But, can you truly move full time to another country without losing your Canadian benefits? The short answer is no. You can stay six months abroad at one time before needing to come home to Canada to maintain your social insurance benefits, unless special circumstances apply. Living abroad can also affect how you file your taxes based on your residency status. It’s important to verify these things with the government before you make any permanent decisions to avoid future hiccups.
In 2014, Will and Laila (who have asked to keep their real names private) fell in love with the Turks and Caicos during a trip to the Caribbean Island to enjoy the sunshine. It became a regular trip for the couple, who eventually got married there a few years later. Logically, the next step was to start looking for property because, as Will said, “it was the one place we knew we’d always want to go back to.”
When they started shopping in earnest, they asked around for a real estate broker and decided on one well known in the area. They purchased a condo unit within walking distance to the beach, knowing it would be an easy rental until they are ready to retire.
“It’s important, if you’re doing it this way, that you’re prepared for unforeseen circumstances,” they warn. For them it was the pandemic and occasional repairs or tenants, but they still feel it’s all worthwhile.
“Our real estate broker lives just down the street and keeps an eye on things, that really helps,” they admit. “But it’s important to get to know the people around you so you can get things fixed when you aren’t there.”
It’s a sentiment echoed by Andrew Eddy, who moved to Provence, France 10 years ago. He bought a 17th century provincial farmhouse in various stages of disrepair and neglect. Eddy spent several years restoring it, and after a change in his personal circumstances, he followed his heart to Burgundy, having fallen in love with the area during his youth. His current project is restoring a 17th century Burgundian manor house.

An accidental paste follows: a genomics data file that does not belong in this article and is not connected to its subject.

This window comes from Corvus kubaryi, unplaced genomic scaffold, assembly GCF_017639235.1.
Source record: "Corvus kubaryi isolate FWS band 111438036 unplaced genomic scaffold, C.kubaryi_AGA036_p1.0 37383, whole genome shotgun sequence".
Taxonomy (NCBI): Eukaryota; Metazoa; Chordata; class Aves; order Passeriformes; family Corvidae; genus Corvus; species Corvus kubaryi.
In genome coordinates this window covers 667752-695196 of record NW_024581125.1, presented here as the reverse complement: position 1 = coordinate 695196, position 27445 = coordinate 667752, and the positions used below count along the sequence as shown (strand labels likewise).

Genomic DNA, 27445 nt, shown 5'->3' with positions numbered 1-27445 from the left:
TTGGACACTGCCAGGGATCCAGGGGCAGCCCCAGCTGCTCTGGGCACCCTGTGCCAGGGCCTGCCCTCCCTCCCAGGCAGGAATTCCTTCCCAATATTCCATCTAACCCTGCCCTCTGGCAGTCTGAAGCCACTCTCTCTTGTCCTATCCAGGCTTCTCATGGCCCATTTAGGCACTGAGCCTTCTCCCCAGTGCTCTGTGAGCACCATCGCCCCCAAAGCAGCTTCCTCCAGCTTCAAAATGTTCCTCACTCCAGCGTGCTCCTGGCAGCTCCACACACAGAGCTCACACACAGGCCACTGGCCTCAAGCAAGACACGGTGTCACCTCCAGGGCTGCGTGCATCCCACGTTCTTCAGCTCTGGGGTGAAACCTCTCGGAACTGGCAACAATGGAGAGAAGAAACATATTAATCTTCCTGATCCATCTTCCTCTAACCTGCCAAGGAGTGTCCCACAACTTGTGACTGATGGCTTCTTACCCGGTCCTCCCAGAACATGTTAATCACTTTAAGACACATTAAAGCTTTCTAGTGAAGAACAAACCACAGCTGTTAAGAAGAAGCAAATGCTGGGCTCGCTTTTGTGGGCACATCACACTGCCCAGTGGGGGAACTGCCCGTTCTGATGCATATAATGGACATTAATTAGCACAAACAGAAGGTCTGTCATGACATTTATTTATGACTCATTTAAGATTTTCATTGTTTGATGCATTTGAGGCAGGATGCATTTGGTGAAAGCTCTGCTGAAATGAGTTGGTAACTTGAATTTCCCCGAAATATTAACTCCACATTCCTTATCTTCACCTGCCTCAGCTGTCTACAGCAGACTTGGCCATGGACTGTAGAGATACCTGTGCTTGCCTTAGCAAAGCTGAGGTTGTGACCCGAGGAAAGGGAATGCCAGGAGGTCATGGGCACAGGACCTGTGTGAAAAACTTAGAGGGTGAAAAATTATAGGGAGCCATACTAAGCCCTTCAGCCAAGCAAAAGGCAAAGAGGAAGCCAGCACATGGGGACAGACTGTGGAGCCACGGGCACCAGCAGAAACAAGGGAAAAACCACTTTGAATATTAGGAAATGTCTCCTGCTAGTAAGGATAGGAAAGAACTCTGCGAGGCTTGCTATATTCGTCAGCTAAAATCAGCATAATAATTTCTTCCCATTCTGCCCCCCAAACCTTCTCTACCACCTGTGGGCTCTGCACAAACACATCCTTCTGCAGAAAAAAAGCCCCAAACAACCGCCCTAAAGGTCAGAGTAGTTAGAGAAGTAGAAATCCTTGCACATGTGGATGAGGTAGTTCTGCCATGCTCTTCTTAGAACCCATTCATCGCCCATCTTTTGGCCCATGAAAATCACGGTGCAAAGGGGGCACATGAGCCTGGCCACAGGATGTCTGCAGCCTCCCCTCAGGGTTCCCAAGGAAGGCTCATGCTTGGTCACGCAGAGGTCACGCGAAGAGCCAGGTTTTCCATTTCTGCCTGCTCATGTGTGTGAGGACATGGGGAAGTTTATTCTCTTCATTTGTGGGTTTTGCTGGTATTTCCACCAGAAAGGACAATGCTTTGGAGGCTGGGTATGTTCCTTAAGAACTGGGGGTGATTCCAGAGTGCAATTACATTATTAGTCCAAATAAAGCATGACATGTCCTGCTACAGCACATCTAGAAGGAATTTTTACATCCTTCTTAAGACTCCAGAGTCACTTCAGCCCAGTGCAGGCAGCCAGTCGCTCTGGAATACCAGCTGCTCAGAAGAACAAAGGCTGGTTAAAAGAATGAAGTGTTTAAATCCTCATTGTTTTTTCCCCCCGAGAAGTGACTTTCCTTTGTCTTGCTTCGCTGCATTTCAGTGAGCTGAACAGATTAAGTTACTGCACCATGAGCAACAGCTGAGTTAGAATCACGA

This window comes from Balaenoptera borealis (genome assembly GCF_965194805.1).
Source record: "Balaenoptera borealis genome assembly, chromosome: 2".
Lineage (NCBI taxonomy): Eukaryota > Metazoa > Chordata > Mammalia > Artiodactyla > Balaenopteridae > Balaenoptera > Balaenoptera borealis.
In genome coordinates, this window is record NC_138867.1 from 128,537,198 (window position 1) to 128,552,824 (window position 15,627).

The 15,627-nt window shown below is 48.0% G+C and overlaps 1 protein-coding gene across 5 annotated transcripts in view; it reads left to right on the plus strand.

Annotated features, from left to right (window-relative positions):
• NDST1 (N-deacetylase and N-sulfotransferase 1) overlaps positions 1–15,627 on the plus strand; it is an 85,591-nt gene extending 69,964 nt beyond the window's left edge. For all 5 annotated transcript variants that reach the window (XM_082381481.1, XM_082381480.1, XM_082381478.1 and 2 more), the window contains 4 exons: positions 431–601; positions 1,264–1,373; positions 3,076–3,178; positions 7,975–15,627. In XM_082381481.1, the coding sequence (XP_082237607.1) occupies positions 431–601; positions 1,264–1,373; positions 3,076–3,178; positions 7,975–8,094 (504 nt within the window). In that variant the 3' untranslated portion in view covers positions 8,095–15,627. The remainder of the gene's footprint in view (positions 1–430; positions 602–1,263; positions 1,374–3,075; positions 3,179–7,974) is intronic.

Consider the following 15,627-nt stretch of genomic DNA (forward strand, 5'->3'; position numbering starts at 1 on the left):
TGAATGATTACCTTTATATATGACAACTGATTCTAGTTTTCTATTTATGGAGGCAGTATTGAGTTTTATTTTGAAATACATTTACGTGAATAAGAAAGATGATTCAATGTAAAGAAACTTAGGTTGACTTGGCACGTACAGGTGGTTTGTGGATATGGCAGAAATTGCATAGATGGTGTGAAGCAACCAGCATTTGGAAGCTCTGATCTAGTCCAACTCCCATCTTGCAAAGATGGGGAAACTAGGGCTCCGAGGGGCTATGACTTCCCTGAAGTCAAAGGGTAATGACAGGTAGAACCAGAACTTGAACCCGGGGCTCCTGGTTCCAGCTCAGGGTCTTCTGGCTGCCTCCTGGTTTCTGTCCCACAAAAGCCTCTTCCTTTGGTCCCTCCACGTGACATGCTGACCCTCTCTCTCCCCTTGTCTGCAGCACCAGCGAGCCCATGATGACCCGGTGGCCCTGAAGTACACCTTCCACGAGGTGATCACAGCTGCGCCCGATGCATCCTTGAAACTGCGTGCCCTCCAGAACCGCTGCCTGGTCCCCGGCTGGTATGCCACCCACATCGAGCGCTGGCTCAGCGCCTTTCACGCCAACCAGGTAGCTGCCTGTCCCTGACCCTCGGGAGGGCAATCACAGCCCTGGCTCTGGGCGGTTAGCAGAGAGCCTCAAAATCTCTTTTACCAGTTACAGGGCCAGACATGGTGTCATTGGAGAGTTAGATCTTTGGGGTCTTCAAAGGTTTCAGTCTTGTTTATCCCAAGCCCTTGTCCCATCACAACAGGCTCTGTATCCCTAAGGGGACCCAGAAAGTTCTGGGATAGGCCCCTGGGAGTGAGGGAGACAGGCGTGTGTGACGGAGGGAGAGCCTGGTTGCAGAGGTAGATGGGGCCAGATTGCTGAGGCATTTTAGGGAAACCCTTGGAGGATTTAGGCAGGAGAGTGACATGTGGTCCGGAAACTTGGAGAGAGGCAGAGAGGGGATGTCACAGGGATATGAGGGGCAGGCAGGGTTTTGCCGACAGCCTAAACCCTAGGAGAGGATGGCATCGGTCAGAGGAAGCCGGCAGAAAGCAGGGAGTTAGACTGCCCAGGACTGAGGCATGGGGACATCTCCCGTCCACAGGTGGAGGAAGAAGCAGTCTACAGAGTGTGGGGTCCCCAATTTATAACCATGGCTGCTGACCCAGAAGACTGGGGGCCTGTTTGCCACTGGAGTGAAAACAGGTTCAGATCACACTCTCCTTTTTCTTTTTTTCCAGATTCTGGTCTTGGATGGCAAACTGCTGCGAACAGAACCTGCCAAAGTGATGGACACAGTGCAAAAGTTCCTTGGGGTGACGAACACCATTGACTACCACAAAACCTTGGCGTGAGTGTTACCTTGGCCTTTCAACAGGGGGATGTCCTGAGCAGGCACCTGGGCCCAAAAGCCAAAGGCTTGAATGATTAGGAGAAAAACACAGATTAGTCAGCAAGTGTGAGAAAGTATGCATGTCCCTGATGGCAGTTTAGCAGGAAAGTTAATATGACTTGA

“The first lesson, I would tell people dreaming of retiring in Europe, is to get to know the area you are moving to,” Eddy says. “Go for an extended holiday. Spend months there if you can. Save yourself a lot of money by being informed before you make the decision to buy.”
The time you spend visiting the country is a good opportunity to decide what kind of property you’re looking for. A 300-year-old fixer-upper might be something you want to tackle at 55, but maybe not so much at 75. It’s important to know your limits and what you’re hoping to gain out of your retirement.
When it comes to retiring overseas, the idea can be extremely enticing. However, there’s more to it than just finding a home you love and packing your bags! Before making any big real estate decisions, it’s important to speak with a REALTOR® who can help you sell your current home and connect you with the right resources to make sure everything is done properly.
The article above is for information purposes and is not financial advice or a substitute for financial counsel.